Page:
The emergence of coronavirus in late 2019 has had a dramatic effect on all areas of our lives. From distancing, isolation, and the virtual shutdown of entire nations around the world, COVID-19 has had a transformative influence – affecting everything from how we communicate and socialize to how we shop and work.
There’s little doubt the death toll has been tragic through the disease, but many experts also suggest the virus may end up changing other areas of our lives forever. Certainly, even with the promise of global vaccination looming ever closer by the day, many people will find it hard to drop the habits that have become so ingrained over the last year. For example, the wearing of masks is likely to persist long after COVID has passed – as is the newly-adopted practice of coughing into our elbows, keeping a distance from others, and a general fear of crowded places.
A forced rethink of the world of work
However, while it seems almost inevitable our social conventions have likely changed (at very least in the immediate future), perhaps the biggest influence of coronavirus will transpire to be on the way we work in the years to come. The enforcement of lockdowns and distancing made companies sit up and look closely at the available opportunities to allow staff to work from home. As firms moved their operations online to allow employees to still perform their duties remotely, so they began to realize that perhaps the established ideas of office working weren’t required after all. Much of modern business is done online now anyway, so the need for staff to be physically present has significantly reduced. By partnering with a managed service provider (MSP) IT company, firms have found they could move the workplace into a virtual environment, all safe in the knowledge that their networks and communications were secure.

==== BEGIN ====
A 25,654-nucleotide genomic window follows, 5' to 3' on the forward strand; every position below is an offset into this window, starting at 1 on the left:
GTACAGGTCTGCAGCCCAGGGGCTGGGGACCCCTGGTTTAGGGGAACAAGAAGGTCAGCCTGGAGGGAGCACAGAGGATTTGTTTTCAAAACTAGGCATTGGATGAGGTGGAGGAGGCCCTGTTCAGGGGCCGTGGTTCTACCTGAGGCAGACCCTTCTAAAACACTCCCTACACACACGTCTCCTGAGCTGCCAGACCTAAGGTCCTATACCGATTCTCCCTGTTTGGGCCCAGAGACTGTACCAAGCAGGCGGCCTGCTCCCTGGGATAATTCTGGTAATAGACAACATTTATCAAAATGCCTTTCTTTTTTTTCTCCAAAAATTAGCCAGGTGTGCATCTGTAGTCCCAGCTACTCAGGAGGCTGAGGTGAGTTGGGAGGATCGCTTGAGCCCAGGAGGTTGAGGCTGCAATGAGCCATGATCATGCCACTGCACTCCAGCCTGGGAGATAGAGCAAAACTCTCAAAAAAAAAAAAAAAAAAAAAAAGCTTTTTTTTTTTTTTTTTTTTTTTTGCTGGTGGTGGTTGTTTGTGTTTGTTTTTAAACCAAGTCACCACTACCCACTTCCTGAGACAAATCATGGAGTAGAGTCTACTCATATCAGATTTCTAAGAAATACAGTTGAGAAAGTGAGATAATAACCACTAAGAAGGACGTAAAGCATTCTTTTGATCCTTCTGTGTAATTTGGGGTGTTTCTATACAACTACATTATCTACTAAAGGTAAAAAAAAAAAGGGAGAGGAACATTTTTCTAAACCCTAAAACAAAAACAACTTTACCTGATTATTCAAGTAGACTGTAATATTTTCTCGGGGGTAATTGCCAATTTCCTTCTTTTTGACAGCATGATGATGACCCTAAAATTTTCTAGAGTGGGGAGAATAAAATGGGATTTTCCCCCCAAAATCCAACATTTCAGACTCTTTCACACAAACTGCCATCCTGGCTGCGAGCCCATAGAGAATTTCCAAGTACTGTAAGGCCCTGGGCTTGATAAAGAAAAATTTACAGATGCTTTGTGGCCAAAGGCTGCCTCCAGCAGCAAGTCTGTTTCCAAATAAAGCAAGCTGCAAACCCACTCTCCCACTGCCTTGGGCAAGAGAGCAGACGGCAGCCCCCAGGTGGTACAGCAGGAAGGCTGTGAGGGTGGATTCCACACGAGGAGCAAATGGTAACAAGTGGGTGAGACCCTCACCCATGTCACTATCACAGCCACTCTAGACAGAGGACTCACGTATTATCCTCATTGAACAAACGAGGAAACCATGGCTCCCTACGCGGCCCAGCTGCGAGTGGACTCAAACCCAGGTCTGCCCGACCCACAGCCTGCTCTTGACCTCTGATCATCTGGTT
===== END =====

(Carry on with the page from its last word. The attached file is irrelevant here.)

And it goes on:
Through remote working, most companies have noticed little to no drop in worker efficiency while many staff reported enjoying the fulfillment of a better work/life balance. Of course, all this needs to be tempered with the fact that, in most countries, kids too were isolating so needed home education from their mums and dads but, taken as a bigger picture, it seems most employees were in relative agreement that they preferred the freedom of working remotely.
Perhaps more significantly, companies have also begun to question whether those expensive offices, equipment, and staff provisions like cafeterias, company cars, and so on, are actually worthwhile and justifiable expenses.
And right now, they’re heavily investing in tools that can help them manage their remote workforces, like user activities monitoring tools, video meeting platforms and project management software.
The seemingly unstoppable rise of e-commerce
Through lockdown, the world had no choice but to move online for its shopping needs. Almost without exception, the companies that have weathered the coronavirus storm best (and in some cases, even profited) were those that already had a strong online presence and dedicated e-commerce operations. With close social contact off the cards, people had little choice but to explore online, making a company website and strong search engine optimization (SEO) campaigns a necessity for firms to garner attention, generate virtual footfall and maintain sales.
E-commerce was already starting to eclipse the traditional, real-world, brick and mortar business structures, but COVID-19 accelerated the dominance of the online sector – many experts believe by as much as six years.
While the world slowly comes out of the year-long nightmare of coronavirus, and despite much uncertainty remaining about what the future holds, it’s almost beyond question that life beyond the disease will be considerably different from the one we knew before – particularly when it comes to the world of work.